I was eating blueberry scones for a while, so I missed a lot of what Allen and Lionel were saying, but at some point during a flashback scene they mentioned something about Vietnam looking pretty gosh darn wacky.  Also, that the jungle didn’t look like the jungle.  Many more comments were made about Roger’s sweaters.

Then they kept repeating the line “Do you think I’m… Looney Tunes?”


[Roger's wife is a famous actress in the movie, and somehow the neighbor is able to call her from his home phone.  I don't know, I guess she was in the phone book.]

Starkwell: She’s awfully easy to reach for a famous actress.

Lovelock: Uh, yeah, it’s called realism.

Starkwell: In that case, find me William Katt's number, I want to see if he still has those sweaters.


[The haunted mansion springs to life, inanimate objects start moving.]

Lovelock: Flying tools is scary, but the flapping undead trophy fish is horrifying.

Starkwell: I don’t think you are seeing just how well written this movie is.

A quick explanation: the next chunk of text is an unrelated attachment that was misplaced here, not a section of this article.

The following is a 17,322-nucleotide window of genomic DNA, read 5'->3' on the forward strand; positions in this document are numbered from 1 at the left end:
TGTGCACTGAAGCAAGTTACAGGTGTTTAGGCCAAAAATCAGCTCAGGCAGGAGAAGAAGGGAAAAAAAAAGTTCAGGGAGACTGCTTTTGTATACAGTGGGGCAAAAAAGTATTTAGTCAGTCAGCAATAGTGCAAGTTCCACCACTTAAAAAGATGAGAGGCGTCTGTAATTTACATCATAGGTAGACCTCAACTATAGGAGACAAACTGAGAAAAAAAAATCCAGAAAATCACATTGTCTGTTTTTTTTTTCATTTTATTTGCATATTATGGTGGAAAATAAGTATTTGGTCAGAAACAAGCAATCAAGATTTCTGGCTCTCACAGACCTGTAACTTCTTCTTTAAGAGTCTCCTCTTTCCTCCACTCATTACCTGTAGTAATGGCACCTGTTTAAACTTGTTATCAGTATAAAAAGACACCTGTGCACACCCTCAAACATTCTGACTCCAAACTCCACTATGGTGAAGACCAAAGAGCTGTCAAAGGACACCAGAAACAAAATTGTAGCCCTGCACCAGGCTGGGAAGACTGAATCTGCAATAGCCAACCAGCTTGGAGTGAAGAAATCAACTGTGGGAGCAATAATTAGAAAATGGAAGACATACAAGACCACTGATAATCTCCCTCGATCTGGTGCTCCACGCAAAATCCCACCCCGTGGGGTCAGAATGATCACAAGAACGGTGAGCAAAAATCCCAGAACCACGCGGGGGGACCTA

Lovelock: It’s hard, when I’m distracted by the timelessly cool special effects.


[Roger kills a demon and hides it from the cops, who search his place but then leave him alone when they realize he is a famous author.]

Starkwell: Worst policemen ever.

Lovelock: Best fist pump ever.

[Enter the amazing 80's montage of burying a demon body.]

Starkwell: Worst musical interlude ever.

Lovelock: Still, it’s a good how-to for disposing of a random demon body.


[Roger gets swallowed by the closet, the neighbor watches, but does nothing but open a bottle of booze.]

Starkwell: Wait, so he disappears into Vietnam closet and Norm decides it's Miller time?

Lovelock: It’s been hard for him ever since he stopped going to Cheers.


At this point the movie gets loads more intense, as Roger battles his own personal demons, being wonderfully represented by actual demons.  Roger has to deal with the skeletons in his closet.  Anyways, I’m sure you get it.  Both Starkwell and Lovelock are silently hypnotized.


[We approach the happy end to the movie.]

Lovelock: “Ding Dong, You’re Dead” doesn’t really make any sense once you’ve seen the movie.